"With every choice you make, ask yourself: is this a good choice, or is this a bad choice?" That's the sage advice we were constantly given as tykes -- and it's advice that replays in our feeble brains every day as we write news. Turns out it's also a piece of wisdom Apple's latest round of MacBook Pros
would be wise to heed, because currently, they're making some awful decisions about when to turn on that power-sapping NVIDIA GeForce GT 330M discrete chipset. Read on to see what we mean.
The idea, of course, is that the computer is supposed to automatically manage when it moves between the relatively meek integrated Intel graphics and the more powerful discrete silicon based on need, but "need" is a relative term. Intel's graphics sip power, but they're actually less capable than the 9400m integrated graphics from the last generation, so there's a real demand for discrete in graphically-intense situations. Apple's switching technology looks at how an application is built, picking up on what "Core" OS X technologies (like Core Image, Core Video, Core Animation, OpenGL) it's planning on using, and switches on the discrete GPU accordingly. Conversely, NVIDIA's Optimus technology
on the PC is based on an application whitelist that NVIDIA maintains which may not be as attractive or elegant as Apple's solution, but is
user-customizable on an app by app basis. You can also easily monitor when the card is on or off, and switch off manually, two things Apple decided it didn't want its own users to do.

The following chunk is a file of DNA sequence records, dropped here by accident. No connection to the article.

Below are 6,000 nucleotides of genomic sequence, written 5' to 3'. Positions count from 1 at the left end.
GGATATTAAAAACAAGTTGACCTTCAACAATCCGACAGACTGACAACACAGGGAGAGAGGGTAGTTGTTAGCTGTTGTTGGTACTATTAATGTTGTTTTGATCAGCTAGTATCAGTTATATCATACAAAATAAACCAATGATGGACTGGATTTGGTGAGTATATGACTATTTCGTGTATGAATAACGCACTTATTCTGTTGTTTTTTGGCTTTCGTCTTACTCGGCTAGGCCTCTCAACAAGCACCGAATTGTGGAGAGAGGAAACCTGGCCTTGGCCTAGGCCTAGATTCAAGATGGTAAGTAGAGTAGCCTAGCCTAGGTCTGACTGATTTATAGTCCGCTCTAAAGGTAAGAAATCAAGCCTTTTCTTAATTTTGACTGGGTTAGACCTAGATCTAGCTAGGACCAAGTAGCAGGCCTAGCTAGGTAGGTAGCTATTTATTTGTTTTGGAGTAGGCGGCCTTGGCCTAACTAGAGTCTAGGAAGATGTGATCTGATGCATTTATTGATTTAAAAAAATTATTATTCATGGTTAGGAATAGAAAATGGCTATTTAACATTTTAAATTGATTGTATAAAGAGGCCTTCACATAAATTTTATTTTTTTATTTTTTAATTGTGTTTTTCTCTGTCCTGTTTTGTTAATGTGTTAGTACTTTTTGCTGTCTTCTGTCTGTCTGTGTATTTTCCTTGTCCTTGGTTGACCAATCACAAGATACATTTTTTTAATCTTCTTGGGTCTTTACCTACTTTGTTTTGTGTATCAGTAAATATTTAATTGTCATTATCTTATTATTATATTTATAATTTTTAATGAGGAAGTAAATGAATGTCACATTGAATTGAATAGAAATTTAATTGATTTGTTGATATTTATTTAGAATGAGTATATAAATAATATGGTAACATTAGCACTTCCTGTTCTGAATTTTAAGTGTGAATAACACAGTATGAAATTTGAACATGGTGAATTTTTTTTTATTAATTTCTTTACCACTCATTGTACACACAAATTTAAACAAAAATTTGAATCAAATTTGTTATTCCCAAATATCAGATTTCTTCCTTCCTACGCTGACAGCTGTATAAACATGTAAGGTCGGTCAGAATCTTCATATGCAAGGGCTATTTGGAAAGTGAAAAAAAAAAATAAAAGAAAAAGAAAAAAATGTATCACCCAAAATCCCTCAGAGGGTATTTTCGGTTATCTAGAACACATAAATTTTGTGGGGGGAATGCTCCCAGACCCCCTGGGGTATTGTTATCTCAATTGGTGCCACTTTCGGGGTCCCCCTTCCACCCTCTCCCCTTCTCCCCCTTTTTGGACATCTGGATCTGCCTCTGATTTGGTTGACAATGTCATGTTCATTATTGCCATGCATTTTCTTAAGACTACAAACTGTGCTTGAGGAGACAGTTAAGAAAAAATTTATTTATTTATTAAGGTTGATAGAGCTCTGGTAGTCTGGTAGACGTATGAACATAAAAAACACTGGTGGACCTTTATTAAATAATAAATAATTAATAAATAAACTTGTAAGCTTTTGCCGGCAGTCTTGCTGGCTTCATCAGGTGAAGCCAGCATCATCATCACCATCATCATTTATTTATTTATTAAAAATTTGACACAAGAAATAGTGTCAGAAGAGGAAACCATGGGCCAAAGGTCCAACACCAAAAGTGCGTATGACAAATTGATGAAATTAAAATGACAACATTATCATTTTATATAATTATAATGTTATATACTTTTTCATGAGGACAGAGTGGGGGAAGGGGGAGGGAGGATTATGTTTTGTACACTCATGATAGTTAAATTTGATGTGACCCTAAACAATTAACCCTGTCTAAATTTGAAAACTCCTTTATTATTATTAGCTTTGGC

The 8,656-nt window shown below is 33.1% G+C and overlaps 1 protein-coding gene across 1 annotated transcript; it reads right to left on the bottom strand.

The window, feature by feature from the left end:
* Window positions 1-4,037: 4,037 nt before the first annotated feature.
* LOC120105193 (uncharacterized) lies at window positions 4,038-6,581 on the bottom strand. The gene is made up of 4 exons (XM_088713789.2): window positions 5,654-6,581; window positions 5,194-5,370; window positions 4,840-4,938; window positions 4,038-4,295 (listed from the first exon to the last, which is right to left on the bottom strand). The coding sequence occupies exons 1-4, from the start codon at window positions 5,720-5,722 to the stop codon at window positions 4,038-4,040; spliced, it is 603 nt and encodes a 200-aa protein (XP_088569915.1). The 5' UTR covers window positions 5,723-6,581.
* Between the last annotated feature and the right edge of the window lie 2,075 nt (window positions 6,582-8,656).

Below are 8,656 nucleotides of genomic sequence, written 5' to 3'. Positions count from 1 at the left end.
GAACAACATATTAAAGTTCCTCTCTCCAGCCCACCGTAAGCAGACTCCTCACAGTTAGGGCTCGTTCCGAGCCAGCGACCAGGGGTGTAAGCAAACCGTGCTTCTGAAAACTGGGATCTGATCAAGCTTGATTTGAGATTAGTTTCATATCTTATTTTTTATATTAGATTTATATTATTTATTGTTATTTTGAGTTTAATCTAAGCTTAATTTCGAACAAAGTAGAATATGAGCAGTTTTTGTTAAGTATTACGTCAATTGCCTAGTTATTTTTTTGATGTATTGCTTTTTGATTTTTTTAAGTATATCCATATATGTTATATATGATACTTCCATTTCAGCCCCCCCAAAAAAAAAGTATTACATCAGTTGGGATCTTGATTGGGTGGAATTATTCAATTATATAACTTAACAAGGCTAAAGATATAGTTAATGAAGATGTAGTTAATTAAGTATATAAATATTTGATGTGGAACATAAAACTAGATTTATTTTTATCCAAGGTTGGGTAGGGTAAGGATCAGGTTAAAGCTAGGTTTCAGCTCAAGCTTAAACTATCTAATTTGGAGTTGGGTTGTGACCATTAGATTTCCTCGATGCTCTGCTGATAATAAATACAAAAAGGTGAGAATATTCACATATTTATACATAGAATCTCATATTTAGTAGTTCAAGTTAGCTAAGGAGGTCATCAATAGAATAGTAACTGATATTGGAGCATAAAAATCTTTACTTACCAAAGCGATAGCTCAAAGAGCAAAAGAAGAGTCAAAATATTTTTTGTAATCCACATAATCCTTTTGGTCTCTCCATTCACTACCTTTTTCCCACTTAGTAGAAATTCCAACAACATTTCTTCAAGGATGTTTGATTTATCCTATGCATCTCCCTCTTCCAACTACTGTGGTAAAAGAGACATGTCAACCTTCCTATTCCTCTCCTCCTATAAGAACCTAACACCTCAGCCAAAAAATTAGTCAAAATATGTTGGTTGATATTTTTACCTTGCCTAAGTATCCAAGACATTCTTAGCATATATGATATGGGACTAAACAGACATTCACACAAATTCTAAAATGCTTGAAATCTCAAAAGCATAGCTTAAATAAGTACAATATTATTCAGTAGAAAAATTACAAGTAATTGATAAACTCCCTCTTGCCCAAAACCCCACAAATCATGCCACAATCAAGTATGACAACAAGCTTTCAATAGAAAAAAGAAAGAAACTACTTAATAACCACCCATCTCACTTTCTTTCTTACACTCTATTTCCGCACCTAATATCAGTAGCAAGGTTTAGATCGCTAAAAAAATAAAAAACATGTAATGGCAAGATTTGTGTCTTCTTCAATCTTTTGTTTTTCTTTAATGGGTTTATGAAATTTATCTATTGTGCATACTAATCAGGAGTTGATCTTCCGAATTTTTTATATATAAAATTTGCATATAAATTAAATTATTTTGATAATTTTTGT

Lucky for us, a MacRumors
forum member noticed that you can figure out which chipset's currently in use by looking at the display list in the Graphics / Displays section of your MacBook's System Profiler, so we did a quick survey -- and it ain't pretty. Photoshop and iMovie understandably put you into discrete territory, but Lightroom 3 beta 2, strangely, does not. Oh, and iPhoto '09 is more than happy to sip upon that sweet NVIDIA nectar. Core Image is probably to blame, but it's still an odd requirement for such a "consumery" app.
But it gets worse. Viewing QuickTime movie trailers on Apple's site in Chrome (a buggy experience, by the way) bumps you up to discrete, but doesn't bump you back down after you're done -- only closing the browser and opening it up again seems to reset it. Firefox and Safari keep you on integrated graphics the whole time -- as does downloading 480p or 720p content to your local QuickTime player -- but pulling up 1080p video locally kicks you into high gear (this sounds closer to the correct behavior, at least).
The most egregious thing we've seen, though, has to be Tweetie. Yes, little ol' Tweetie, that innocuous applet that stays out of your hair and shoots you a Growl notification every once in a while: as long as it's open, it's going to be rockin' the discrete graphics. The bottom line is that this is a great opportunity to underscore something we've said before, which is that Apple needs to bring back an ironclad disable option for the discrete graphics like it does with the older unibody models -- especially when battery life is supposedly Cupertino's single biggest push with these things. Of course, failing that, we've got to hope that some third-party dev out there has the wit, courage, and spitfire to craft a simple toggle utility.